Commonwealth public service numbers will rise slightly, but Services Australia will shed thousands of staff and the ramifications for Canberra of a plan for new regional APS hubs remain unknown.
The Budget papers show that average staffing levels (ASL) will rise to 173,558, which is 416 above the updated estimate for 2021-22, but still nearly 9000 fewer than in 2011-12.
“While the increase in 2022-23 ASL is slightly above the latest 2021-22 estimate, it is 718 below the original expected peak forecast in the 2021-22 Budget, reflecting the difficulties some agencies had with recruiting stemming from the strong labour market and as a result of COVID-19 related lockdowns in 2021,” they say.
The APS will establish new regional hubs at a cost of $15.2 million over seven years, although there is no detail about where or how staffing will be sourced.
Finance Minister Simon Birmingham said that putting staff in multi-agency workspaces in regional APS Hubs would locate staff closer to the communities they serve while breaking down silos to broaden their perspectives.
“Growing the APS footprint, particularly in regional areas, will build stronger linkages with local communities and facilitate closer engagement across arms of government, supporting better policies and services for Australians,” he said.
But Chief Minister Andrew Barr said the hubs plan would be concerning if it meant Canberra lost jobs.
He said the continued push towards decentralisation of the public service through the creation of ‘regional hubs’ could have ramifications for the ACT’s economy in the medium term.
“The ACT Government is urging the Commonwealth to focus any ‘decentralisation’ from the congested capital cities rather than Canberra,” he said.
With the COVID-19 response winding down, Services Australia will cut a further 2719 jobs or 9.4 per cent of total staff.
The CPSU says this comes as south-east Queensland and northern NSW still reel from ongoing floods.
“At a time when so many Australians are relying on Services Australia, Scott Morrison has shown his true colours by gutting the services that communities rely on,” CPSU National Secretary Melissa Donnelly said.
But the Budget papers say the Social Services arm of Services Australia will be boosted to deal with the fallout of the floods.
Ms Donnelly said that despite the modest staffing rise overall, the government was locking in deep cuts and singled out Veterans’ Affairs where only $22.3 million in funding is guaranteed over two years.
It will only gain a slight increase in staff, despite a backlog of unprocessed claims.
Senator Birmingham said that over the four years from 2022-23, the departmental funding provided to administer government services would decline as an overall share of total government expenses.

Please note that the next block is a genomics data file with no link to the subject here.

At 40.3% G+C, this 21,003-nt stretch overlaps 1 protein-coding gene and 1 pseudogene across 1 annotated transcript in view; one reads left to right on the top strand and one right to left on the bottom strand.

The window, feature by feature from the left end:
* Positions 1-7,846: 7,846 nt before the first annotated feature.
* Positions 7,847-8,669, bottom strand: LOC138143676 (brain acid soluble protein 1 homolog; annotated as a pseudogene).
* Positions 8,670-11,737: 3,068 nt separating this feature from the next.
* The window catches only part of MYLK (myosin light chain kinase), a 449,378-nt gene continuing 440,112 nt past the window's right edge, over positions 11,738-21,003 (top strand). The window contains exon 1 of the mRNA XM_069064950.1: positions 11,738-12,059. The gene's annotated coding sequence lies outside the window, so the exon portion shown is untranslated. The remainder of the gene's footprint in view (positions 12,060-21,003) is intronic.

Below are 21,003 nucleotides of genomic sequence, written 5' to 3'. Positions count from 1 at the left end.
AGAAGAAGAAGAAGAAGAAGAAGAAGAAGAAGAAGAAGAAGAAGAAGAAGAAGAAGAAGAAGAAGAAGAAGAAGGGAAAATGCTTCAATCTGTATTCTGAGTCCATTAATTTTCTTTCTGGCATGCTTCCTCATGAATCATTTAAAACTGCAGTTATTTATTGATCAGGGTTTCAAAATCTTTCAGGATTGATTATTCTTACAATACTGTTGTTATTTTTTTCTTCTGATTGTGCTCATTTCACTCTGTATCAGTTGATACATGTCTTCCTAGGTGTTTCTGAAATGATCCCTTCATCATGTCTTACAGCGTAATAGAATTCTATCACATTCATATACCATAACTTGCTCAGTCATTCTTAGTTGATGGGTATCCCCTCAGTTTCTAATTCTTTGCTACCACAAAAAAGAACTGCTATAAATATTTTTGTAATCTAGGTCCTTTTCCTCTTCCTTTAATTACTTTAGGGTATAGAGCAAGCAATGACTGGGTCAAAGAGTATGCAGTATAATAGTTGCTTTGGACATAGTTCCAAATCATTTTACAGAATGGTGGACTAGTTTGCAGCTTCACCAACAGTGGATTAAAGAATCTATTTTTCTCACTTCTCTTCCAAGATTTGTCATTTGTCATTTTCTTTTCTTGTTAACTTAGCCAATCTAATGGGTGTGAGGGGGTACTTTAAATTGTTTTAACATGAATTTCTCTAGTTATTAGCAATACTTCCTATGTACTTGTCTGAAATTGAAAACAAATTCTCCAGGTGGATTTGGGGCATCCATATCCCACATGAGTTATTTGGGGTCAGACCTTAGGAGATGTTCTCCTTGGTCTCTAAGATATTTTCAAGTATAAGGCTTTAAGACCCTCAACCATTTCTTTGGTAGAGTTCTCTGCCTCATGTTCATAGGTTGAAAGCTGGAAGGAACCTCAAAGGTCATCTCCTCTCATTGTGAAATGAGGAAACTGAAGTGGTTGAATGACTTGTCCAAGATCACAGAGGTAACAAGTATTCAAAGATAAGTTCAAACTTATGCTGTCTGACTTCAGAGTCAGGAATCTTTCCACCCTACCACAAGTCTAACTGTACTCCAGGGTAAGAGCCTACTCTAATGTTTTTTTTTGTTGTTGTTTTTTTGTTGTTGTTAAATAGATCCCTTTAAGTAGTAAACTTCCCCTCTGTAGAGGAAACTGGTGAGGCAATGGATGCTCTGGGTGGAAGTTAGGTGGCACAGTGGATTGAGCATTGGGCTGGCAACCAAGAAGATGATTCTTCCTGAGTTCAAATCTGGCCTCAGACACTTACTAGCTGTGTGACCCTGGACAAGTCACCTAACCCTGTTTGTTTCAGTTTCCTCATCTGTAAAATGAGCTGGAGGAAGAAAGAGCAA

“This decline is consistent with the Government’s longer-term efforts to drive improved efficiency and productivity in the public service,” he said.
The big winner from the Budget will be Defence nwhere a build-up of capacity across the civilian and ADF workforce will begin, reflecting the changes in the strategic risk environment.
The government has announced a long-term plan to increase Defence’s total permanent workforce to more than 101,000 by 2040, an increase of 18,500 over baseline growth already agreed in the 2020 Force Structure Plan.
Senator Birmingham said this includes taking the total permanent ADF to almost 80,000 personnel.
He said that because the additional Defence staff would support cutting-edge capabilities, the ramping up of staff is a long-term commitment so critical skills can be taught and experience grown.
Staff will also grow in the cyber security space, with $9.9 billion over 10 years to 2030-31 to the Australian Signals Directorate (ASD) to deliver a Resilience, Effects, Defence, Space, Intelligence, Cyber and Enablers package called REDSPICE.
It will be the largest ever investment in Australia’s intelligence and cyber capabilities and will double ASD’s size, creating 1,900 new jobs over the next decade.
REDSPICE will triple ASD’s offensive cyber capabilities and double its cyber hunt and response activities.
The package will help ASD keep pace with the rapid growth of cyber capabilities of potential adversaries, as well as be able to counterattack and protect the nation’s most critical systems.
The government says REDSPICE will offer significant opportunities for Australian industry and support new employment pathways through partnerships with educational institutions, particularly in data science and analysis, artificial intelligence, cyber security and ICT engineering.
There is also $30.2 million for a Cyber Hubs program to support pilot hubs across the APS in Defence, Home Affairs, Services Australia and the Australian Taxation Office.
The Cyber Hubs program is coordinated by the Digital Transformation Agency in partnership with the agencies that host the pilot hubs and supported by technical advice from the Australian Cyber Security Centre.